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Star Radio, the radio station owned by the ruling Unity Labour Party, has apologised to its listeners for an expletive-laced in-studio conversation inadvertently broadcast to its listeners on Wednesday.

“The conversation, in its content and actual words, does not meet the high standards set by Star Radio. Accordingly, the Management of Star Radio considers the broadcast conversation to be wrong and unacceptable. It is not sufficient simply to dismiss it as loose talk by unsuspecting persons,” the management of the radio station said in a statement on Sunday.

“We do not condone it and hereby offer our sincerest apologies to our listeners who were thereby affected.

“We will continue to maintain our high standards and trust that the offending persons have learnt from their mistakes,” the station said.

The conversation was broadcast for more than 30 minutes during the time allotted to the station’s “Street Beat” programme.

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The persons in studio carried on a lewd conversation about the ongoing scandal in which former model, Yugge Farrell, 23, has alleged that she and Minister of Finance, Camillo Gonsalves — who is married — had a sexual relationship that ended in 2016.

Camillo Gonsalves Yugge Farrell
The men were discussing the alleged relationship between Minister of Finance, Camillo Gonsalves, left, and former model, Yugge Farrell.

Some parts of the conversation are not clearly discernible against the music in the foreground, but the length of time between when one song ended and another began allowed listeners to hear certain chunks of the conversation.

During one such break, which came after some especially raucous laughter, one of the men in the in-studio conversation speaks about text messages.

“Me ain’ want no evidence, boy,” another man adds as the music stops and the only audio is the in-studio conversation.

“No, for real yuh. Tha’s is where Camillo could geh tie up now, ah nuh. Trust me,” the man said.

The second man disagrees.

“He cyah geh tie up. What is wrong with a f**k? Come on! F**k alyo talking bout,” he adds.

“What is wrong with a f**k,” the first man chimes in. “Nothing nah wrong with a f**k until yo’ f**k a crazy gyal,” he adds and laughs.

The other man disagrees with this position, saying, “Nothing nah even wrong with that. F**k wrong with yo’?”

“Yugge like she cyah mek a f**king bride. Wha’s he fighting up for?” one of the men says.

Another responds, “Tell me nuh?  She feel she a wifey, boy. The gyal just feel she a wifey, boy.”

Another man adds to the conversation, saying, “When yo’ look at Yugge messages, yo’ clearly see this is how it go: she, Milo, the daughter, and the wife is like the, arhm, on the bottom—”

“Yeah. Non-existent,” another of the men adds.

“She real outta place,” another man says.

At this point, one minute and three seconds after the music stopped, one of the men asked the other if he was playing music, an apparent reference to the music broadcast as part of the station’s programme.

One of the men noted that no music was being played, but it would be another 17 seconds before the music recommenced.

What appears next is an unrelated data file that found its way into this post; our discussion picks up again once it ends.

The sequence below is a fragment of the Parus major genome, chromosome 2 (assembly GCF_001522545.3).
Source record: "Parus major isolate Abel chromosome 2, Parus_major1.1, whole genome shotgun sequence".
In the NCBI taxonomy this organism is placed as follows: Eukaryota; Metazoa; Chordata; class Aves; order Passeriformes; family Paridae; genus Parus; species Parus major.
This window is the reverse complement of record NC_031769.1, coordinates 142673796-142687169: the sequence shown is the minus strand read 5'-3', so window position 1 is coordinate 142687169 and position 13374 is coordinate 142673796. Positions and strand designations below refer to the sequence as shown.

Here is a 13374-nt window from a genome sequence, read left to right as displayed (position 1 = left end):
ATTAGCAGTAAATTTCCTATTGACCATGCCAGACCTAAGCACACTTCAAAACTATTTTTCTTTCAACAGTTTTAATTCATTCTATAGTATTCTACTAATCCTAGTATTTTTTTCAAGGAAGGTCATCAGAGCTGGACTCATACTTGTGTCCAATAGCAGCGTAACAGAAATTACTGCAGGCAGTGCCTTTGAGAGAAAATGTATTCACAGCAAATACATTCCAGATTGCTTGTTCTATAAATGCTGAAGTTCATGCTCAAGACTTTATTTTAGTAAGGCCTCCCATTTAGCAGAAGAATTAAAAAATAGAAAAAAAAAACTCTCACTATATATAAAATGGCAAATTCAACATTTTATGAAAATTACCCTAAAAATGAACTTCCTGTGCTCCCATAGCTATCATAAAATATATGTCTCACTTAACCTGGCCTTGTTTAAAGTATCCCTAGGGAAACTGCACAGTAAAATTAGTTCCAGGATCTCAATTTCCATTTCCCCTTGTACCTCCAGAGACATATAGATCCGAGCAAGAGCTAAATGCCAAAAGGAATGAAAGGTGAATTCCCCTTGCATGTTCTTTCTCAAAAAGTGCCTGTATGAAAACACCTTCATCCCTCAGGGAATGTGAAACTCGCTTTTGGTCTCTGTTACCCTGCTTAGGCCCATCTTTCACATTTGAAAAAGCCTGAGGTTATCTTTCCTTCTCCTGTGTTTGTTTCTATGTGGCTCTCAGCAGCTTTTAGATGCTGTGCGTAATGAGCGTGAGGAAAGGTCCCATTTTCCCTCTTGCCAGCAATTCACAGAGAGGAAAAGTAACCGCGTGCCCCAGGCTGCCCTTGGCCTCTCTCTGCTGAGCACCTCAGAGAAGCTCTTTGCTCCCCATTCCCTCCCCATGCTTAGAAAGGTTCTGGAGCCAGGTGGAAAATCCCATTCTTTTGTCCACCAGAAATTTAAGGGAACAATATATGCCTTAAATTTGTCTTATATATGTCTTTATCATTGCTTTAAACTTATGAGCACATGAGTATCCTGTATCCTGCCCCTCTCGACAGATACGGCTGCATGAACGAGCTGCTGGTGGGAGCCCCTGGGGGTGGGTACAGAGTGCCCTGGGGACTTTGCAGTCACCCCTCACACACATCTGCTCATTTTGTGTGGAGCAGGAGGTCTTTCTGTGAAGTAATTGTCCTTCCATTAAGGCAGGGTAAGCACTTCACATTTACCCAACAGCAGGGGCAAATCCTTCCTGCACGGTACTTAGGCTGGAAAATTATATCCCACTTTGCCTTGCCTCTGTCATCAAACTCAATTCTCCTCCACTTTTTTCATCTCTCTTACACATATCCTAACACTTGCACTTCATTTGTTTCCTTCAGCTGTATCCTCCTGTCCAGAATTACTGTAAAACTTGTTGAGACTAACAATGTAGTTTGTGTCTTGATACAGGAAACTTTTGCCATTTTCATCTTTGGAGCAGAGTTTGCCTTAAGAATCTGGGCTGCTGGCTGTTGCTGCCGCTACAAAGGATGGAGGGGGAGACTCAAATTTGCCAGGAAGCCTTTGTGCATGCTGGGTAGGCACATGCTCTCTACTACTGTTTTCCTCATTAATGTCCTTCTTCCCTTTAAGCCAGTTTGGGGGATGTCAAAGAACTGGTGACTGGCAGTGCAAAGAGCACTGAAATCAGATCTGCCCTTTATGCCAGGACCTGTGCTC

In the interim, one man said, “She lucky is not Cummings”, as the sound of clicks of a computer mouse are heard.

“He wudda gi’ she ah box,” the man says.

As the music recommences one of the man says, “Cummings haffi relax he self,” and the music, “Fire go Bun Them”, makes some of the words indiscernible.

‘inadvertently broadcast’

In the statement, the radio station said that the expletive-riddled in-studio conversation was inadvertently broadcast over live streaming on the internet.

“On the afternoon when this occurred, an external company which maintains the station was in studio carrying out an upgrade of our broadcasting equipment. The station was taken off–air, but while the men were working there was a conversation among them regarding the Yugge Farrell matter,” the station said.

The statement further said:

“They had however omitted to turn off that part of the equipment that allows our broadcast over the internet and segments of their conversation were heard by persons listening by way of the internet. This was a grave error on the part of the external maintenance company and lacked professionalism. Listeners however, who were using the on-air frequencies locally, would not have heard the conversation.”

2 replies on “Star Radio apologises for expletive-riddled broadcast”

  1. Do you know what I find depressing about this? It is the attitude of men to women that it reveals. Even the so-called apology of the owners of the station shows this. Women exist for men’s pleasure. And they should know their place. If they are so out of place as to feel offended or to object to how they are treated, tell them they are stupid or crazy. And I don’t think that whoever wrote this “apology” got that. Whoever it is, and my bet is that it’s a man, is clearly another “Donald Trump” – remember his excuse for his comments – that this was just “locker room talk”? Apology writer, you don’t get it, do you? Yes, the language was bad enough. In fact far worse than that for which the young lady was arrested. (I am waiting to hear of the arrest of those men for using obscene language, but I won’t hold my breath). But, dear “apology” writer, the contempt for women the discussion demonstrated is far worse. And even you seem far more concerned that the conversation was overheard by the public, than that it occurred at all. And you seem to think that the greater offence is not that men think and talk like this about women, but that those who were working to upgrade the station left the mikes “live”, thus allowing members of the public to overhear what was meant to be a private conversation.

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